The "war on women" slogan was used often when describing the unprecedented rise in the passage of provisions related to women's health and reproductive rights in 2011 and 2012. In 2011, state legislatures across the United States introduced over 1100 provisions related to women's health and reproductive rights, and in the first quarter of 2012 an additional 944 provisions were introduced in state legislatures, half of which would restrict access to abortion. Legislation has focused on mandatory ultrasounds, narrowing the time when abortions may be performed and limiting insurance coverage of abortion.
Democratic strategist Zerlina Maxwell wrote an editorial for U.S. News & World Report in which she cited a Guttmacher Institute analysis showing state legislatures enacted 135 pieces of legislation affecting women's reproductive rights as evidence that the "Republican 'War on Women' is no fiction." The analysis found that between 2000 and 2011, the number of states hostile to abortion rights have increased markedly, and that in 2011 there was an unprecedented rise in the number of provisions passed by state legislatures restricting abortion.
Many states have adopted model legislation written by Americans United for Life, an anti-abortion advocacy group. In June 2011, Charmaine Yoest and Denise M. Burke of Americans United, acknowledged the expression in an op-ed for The Wall Street Journal, writing that "Indiana is being threatened with the loss of federal funding for health care and being held up to scorn as having 'declared war on women.'"
In 2011 and 2012, "war on women" was used to describe the legislation passed by many states requiring that women seeking abortions first undergo government-mandated ultrasounds. Some states require that women view the image of the fetus and others require that women be offered the opportunity to listen to the fetal heartbeat. Since many women's pregnancies are not far enough along to get an image via a traditional ultrasound, transvaginal ultrasounds, which involve the physician inserting a probe into the woman's vagina, may be required, but these requirements vary state to state. Critics have questioned the value of having a medically unnecessary procedure, and characterized it as similar to some states' legal definition of rape. Writer Megan Carpentier underwent the procedure and indicated that although it was not comparable to being raped, the process was "uncomfortable to the point of being painful, emotionally triggering... and something that no government should force its citizens to undergo to make a political point." However, in an article critical of the assumptions of those on both sides of the issue, sociologist Tracy Weitz, who opposes mandatory ultrasound, notes that "the use of trans-vaginal ultrasounds is routine among abortion providers."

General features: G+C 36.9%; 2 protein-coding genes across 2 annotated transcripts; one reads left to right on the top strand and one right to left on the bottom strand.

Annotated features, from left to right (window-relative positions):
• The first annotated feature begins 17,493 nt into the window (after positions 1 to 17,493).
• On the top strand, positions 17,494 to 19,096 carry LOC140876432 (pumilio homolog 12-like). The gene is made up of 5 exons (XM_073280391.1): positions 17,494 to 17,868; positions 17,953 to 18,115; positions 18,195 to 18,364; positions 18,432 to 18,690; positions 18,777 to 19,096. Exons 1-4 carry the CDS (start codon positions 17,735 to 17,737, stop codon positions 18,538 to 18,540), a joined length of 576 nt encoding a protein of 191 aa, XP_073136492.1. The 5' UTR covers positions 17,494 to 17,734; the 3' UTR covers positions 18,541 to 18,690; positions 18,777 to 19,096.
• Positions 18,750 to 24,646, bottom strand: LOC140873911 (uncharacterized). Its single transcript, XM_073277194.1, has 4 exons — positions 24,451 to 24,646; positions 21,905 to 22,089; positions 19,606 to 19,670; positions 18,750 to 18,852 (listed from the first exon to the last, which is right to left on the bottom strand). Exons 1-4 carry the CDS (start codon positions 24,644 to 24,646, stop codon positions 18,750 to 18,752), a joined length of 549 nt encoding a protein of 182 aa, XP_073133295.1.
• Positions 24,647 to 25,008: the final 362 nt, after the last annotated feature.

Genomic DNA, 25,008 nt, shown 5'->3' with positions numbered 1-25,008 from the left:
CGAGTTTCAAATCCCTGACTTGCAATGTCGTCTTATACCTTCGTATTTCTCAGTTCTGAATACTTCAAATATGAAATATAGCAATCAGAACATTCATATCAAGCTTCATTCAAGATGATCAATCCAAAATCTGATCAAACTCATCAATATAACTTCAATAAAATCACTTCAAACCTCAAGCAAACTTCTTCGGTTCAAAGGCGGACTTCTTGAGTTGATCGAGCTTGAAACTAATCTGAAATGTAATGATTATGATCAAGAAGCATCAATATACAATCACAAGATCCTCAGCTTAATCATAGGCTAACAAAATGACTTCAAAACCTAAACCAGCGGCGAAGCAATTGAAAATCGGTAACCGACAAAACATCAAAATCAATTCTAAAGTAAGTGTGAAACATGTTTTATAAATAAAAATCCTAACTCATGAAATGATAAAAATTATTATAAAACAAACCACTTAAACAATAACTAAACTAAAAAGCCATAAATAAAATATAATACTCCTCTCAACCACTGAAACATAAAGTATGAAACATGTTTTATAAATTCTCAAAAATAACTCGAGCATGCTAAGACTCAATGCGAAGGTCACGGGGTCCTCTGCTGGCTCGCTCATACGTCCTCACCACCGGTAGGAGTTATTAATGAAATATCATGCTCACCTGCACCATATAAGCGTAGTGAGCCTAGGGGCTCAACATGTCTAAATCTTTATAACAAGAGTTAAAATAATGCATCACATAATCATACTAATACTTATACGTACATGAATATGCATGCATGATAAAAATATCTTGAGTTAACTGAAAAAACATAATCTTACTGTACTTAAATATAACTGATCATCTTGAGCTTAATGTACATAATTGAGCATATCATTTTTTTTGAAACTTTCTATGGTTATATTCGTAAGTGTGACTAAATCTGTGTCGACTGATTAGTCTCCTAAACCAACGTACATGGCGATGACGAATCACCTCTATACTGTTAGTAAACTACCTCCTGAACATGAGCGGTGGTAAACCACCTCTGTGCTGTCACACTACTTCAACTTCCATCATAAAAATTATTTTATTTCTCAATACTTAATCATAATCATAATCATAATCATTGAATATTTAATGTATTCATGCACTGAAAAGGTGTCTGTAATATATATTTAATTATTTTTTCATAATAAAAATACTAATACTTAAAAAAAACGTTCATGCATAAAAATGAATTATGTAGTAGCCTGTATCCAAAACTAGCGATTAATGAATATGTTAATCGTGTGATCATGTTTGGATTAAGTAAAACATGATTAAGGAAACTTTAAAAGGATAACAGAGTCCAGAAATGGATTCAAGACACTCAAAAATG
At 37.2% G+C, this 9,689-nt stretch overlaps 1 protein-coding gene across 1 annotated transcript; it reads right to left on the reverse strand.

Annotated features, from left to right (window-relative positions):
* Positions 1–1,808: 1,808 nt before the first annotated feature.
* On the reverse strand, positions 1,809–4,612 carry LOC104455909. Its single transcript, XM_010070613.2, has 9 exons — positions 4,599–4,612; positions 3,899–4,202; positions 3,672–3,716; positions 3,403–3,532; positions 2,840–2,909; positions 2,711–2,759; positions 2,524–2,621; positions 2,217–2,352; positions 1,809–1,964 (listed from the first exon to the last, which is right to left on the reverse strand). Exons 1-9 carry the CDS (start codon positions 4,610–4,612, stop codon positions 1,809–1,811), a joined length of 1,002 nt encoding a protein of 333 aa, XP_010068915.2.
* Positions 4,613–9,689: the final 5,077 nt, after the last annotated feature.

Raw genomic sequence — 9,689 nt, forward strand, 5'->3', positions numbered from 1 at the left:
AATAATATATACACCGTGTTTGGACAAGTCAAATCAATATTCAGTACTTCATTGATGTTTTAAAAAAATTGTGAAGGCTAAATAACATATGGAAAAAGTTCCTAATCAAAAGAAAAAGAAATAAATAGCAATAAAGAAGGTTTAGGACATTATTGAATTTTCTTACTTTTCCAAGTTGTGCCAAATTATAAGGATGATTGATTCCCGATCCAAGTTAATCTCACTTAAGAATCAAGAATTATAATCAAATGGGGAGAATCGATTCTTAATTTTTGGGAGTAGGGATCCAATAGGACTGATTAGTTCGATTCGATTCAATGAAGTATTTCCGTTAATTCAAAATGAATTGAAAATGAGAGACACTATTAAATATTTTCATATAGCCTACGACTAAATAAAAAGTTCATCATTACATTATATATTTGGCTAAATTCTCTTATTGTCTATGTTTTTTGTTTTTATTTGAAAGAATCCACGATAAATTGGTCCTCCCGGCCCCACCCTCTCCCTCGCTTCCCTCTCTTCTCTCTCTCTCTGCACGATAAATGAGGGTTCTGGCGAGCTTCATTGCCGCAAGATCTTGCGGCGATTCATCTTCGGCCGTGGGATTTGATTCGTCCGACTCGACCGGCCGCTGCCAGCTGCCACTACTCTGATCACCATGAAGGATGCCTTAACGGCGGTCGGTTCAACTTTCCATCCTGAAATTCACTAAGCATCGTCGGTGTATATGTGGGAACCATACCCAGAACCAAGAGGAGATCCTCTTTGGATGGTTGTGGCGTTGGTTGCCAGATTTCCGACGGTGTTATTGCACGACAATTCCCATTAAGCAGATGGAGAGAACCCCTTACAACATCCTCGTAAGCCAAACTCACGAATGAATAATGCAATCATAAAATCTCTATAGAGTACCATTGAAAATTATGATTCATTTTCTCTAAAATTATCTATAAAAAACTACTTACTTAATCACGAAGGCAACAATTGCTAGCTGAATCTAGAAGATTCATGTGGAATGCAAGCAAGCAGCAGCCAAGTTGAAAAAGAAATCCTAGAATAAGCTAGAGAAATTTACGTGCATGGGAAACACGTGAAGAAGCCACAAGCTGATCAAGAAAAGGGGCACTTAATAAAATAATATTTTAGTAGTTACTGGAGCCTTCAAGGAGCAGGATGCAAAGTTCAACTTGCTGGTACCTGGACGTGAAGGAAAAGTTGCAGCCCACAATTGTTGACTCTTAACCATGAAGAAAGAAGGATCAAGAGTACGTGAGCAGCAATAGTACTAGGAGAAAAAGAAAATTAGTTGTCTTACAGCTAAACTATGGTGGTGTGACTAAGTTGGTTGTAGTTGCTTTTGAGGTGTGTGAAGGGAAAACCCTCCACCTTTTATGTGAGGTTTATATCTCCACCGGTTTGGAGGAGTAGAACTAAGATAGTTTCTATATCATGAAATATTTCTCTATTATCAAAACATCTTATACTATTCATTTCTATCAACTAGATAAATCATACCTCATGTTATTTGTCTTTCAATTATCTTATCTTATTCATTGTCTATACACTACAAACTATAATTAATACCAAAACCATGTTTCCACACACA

Virginia State legislators passed a bill in 2012 requiring women to have an ultrasound before having an abortion. The legislation, signed by Governor Bob McDonnell, would require that the provider of an abortion make a copy of the fetal image and include it in the file of the patient. In Louisiana, where pregnant women are already required to view ultrasounds of their fetuses before receiving an abortion, lawmakers proposed a bill that would require them to listen to the embryonic/fetal heartbeat as well. Pennsylvania Governor Tom Corbett drew criticism when he said of his state's new mandatory transvaginal ultrasound law that "You can't make anybody watch, okay? Because you just have to close your eyes. As long as it's on the exterior and not the interior."
In June 2013, Representative Trent Franks of Arizona, passed a national bill in the House Judiciary Committee that would ban abortions after the 20th week of pregnancy. The bill did not include exceptions for rape, incest or health of the mother. In responding to the bill's lack of exception for rape victims, Franks stated that "the incidence of rape resulting in pregnancy are very low," which was compared to the controversial statements made by Todd Akin; studies show that the incidence of pregnancy from rape is approximately equal to or higher than the rate from consensual sex. Afterwards, the House Rules Committee added exceptions for rape and incest. Georgia legislators passed HB 954, a "fetal pain bill" criminalizing abortions performed after the 20th week of pregnancy. The bill, which does not contain exemptions for rape or incest, has been referred to as the "women as livestock bill" by opponents after Representative Terry England made a comparison between women seeking abortions for stillborn fetuses to delivering calves and pigs on a farm.